His chief works are: "Histoire de la d61iverance de I'Eglise chrdtienne par I'empereur Constantin et de la grandeur et souverainete temporelle donn(5e a I'Eglise romaine par les rois de France" (Paris, 1630); "Exer- citationes rcclesi;istic;e in utrumque Samaritanorum Pent;it('ui-hum" (Paris, 1631), in which he maintained thai the S:un:iritan text and the Septuagint should be preferred to the Hebrew text, a position he upheld again in the following work: " Exercitationes biblicae de Hebraei Grscique textus sinceritate . . ." (Paris, 1663, 1669, 1686); " Commentarius historicus de dis- ciplina in administratione sacrament i Pn^nitentia; XIII primus sa?culis" (Paris, 16.51); "Commentarius de sacrisEcelesiieordinationibus" (Paris, 165.5; Antwerp, 1695; Rome, 1751). The two preceding works are very important for the history of the sacraments. Morin also pubUshed : " Biblia grjeca sive Vetus testamentum secundum Septuaginta" (Paris, 1628); and in Lejay's "Polyglotte", vol. V (1645), " Pentateuchus hebra?o- samaritanus" and "Pentateuchus samaritanus". He left several manuscript works.

Constantin, Sciagraphia vita: J. Morini (Paris, 1660) ; Nic£- RON, MeTnoires, IX, 90; Simon. Vita Morini taken from Antiqui- tales ecclesifB . . . dissertationibus epistolin ..,-.; i London,

1682): a satire rather than a life; Batter Ki , u h'ques,

II, 435; Gomn, Notice sur Morin (.B\ois, isiii 1; i , // , Cmtier-

titen, IV, 447; Inqold, Essai de bibliography ,' , 1 12.

A. .M. V. Incold.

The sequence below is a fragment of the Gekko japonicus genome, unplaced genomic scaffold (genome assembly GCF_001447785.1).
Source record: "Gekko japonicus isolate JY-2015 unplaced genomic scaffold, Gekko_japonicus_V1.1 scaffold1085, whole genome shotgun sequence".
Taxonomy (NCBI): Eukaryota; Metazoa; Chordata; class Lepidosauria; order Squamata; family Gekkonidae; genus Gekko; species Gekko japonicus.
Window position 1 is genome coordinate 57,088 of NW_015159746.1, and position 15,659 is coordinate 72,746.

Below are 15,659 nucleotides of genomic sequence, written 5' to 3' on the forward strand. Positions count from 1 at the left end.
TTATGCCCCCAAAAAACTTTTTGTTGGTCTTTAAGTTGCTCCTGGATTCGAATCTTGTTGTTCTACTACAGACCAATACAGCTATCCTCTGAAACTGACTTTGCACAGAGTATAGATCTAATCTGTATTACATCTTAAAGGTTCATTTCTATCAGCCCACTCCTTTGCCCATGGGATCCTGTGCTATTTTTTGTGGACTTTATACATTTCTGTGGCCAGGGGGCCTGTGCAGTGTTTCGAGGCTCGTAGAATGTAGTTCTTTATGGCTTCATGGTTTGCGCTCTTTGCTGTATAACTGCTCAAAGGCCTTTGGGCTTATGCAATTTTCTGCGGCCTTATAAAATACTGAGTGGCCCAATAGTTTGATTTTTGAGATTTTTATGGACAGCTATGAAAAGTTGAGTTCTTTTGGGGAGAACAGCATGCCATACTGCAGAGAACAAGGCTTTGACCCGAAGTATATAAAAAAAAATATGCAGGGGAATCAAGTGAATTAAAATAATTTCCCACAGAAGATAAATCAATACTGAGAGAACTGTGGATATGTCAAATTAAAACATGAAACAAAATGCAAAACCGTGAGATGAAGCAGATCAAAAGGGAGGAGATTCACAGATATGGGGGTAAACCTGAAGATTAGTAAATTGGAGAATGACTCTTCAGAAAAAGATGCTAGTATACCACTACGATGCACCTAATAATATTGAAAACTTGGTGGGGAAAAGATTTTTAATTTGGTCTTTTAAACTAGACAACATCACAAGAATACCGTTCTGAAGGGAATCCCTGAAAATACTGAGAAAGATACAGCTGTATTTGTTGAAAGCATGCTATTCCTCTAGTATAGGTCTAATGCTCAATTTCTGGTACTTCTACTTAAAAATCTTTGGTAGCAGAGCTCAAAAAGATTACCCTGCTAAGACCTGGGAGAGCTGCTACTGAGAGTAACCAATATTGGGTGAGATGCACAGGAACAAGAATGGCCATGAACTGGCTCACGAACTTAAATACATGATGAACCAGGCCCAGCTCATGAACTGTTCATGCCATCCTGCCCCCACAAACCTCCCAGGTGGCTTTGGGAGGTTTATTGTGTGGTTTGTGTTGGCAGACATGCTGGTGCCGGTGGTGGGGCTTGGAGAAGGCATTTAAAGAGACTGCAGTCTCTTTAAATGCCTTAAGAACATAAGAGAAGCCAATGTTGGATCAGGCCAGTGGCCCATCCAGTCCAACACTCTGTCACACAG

Mormons, or the Church op Jesus Christ op Lat- ter-Dat Saints. — This religious body had its origin during the early part of the nineteenth century. Joseph Smith, the founder and first president of the sect, was the son of a Vermont farmer, and was born in Sharon township, Windsor Countv, in that state, on 23 December, 1805. In the spring of 1S20, while liv- ing with his parents at Manchester, Ontario (now Wayne) County, New York, he became deeply con- cerned upon the subject of his salvation, a condition partly induced by a religious revival which prosely- tized a few of his relatives to the Presbyterian Faith. Joseph himself was inclined toward Methodism: to satisfy his mind as to which one of the existing sects he should join, he sought Divine guidance, and claimed to have received in answer to prayer a visita- tion from two glorious beings, who told him not to con- nect himself with any of these Churches, but to bide the coming of the Church of Christ, which was about to be re-established. According to his own statement, there appeared to him on the night of 21 September, 1823, a heavenly messenger, who gave his name as Mo- roni, and revealed the existence of an ancient record containing the fullness of the Gospel of Christ as taught by the Saviour after His Resurrection to the Nephites, a branch of the House of Israel which in- habited the American continent ages prior to its dis- covery by Columbus. Moroni in mortal life had been a Nephite prophet, the son of another prophet named Mormon, who was the compiler of the record buried in a hill anciently called Cumorah, situated about two miles from the modern village of Manchester. Joseph Smith states that he received the record from the Angel Moroni in September, 1827. It was, he alleges, engraved upon metallic plates having the appearance of gold and each a little thinner than ordinary tin, the whole forming a book about eight inclics long, six inches wide, and six inches thick, bound together by rings. The characters engraved upon the plates were in a language styled the Reformed Egyptian, and with the book were interpreters — Urim and Thummim — by means of which these characters were to be trans- lated into English. The result was the " Book of Mor- mon", published at Palmyra, New York, in March, 1830; in the preface eleven witnesses, exclusive of Joseph Smith, the translator, claim to have seen the plates from which it was taken. On renouncing Mormonism subsequently, Cowdery, Whitmer, and Harris, the three principal witnesses, declared this testimony false.